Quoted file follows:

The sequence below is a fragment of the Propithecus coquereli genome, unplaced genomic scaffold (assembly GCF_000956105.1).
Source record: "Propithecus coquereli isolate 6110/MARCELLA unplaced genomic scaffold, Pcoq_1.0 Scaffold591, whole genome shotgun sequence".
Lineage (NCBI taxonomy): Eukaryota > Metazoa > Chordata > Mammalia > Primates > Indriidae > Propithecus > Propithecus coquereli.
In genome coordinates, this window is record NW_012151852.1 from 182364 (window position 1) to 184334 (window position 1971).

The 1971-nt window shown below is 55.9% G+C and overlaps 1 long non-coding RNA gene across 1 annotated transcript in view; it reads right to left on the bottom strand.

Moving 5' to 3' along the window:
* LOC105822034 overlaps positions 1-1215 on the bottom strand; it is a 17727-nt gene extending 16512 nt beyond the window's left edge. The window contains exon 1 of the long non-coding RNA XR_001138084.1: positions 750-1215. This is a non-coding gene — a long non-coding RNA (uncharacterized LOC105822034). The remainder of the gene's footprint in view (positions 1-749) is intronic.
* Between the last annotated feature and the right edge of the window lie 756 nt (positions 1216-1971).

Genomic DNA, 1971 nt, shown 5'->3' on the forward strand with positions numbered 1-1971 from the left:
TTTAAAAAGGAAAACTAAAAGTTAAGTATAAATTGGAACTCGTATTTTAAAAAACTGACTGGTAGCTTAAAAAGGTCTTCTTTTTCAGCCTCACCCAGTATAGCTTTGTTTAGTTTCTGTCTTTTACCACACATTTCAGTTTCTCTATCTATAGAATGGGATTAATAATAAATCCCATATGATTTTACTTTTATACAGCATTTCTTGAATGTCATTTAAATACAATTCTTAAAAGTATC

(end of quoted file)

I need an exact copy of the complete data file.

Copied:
The sequence below is a fragment of the Propithecus coquereli genome, unplaced genomic scaffold (assembly GCF_000956105.1).
Source record: "Propithecus coquereli isolate 6110/MARCELLA unplaced genomic scaffold, Pcoq_1.0 Scaffold591, whole genome shotgun sequence".
Lineage (NCBI taxonomy): Eukaryota > Metazoa > Chordata > Mammalia > Primates > Indriidae > Propithecus > Propithecus coquereli.
In genome coordinates, this window is record NW_012151852.1 from 182364 (window position 1) to 184334 (window position 1971).

The 1971-nt window shown below is 55.9% G+C and overlaps 1 long non-coding RNA gene across 1 annotated transcript in view; it reads right to left on the bottom strand.

Moving 5' to 3' along the window:
* LOC105822034 overlaps positions 1-1215 on the bottom strand; it is a 17727-nt gene extending 16512 nt beyond the window's left edge. The window contains exon 1 of the long non-coding RNA XR_001138084.1: positions 750-1215. This is a non-coding gene — a long non-coding RNA (uncharacterized LOC105822034). The remainder of the gene's footprint in view (positions 1-749) is intronic.
* Between the last annotated feature and the right edge of the window lie 756 nt (positions 1216-1971).

Genomic DNA, 1971 nt, shown 5'->3' on the forward strand with positions numbered 1-1971 from the left:
TTTAAAAAGGAAAACTAAAAGTTAAGTATAAATTGGAACTCGTATTTTAAAAAACTGACTGGTAGCTTAAAAAGGTCTTCTTTTTCAGCCTCACCCAGTATAGCTTTGTTTAGTTTCTGTCTTTTACCACACATTTCAGTTTCTCTATCTATAGAATGGGATTAATAATAAATCCCATATGATTTTACTTTTATACAGCATTTCTTGAATGTCATTTAAATACAATTCTTAAAAGTATC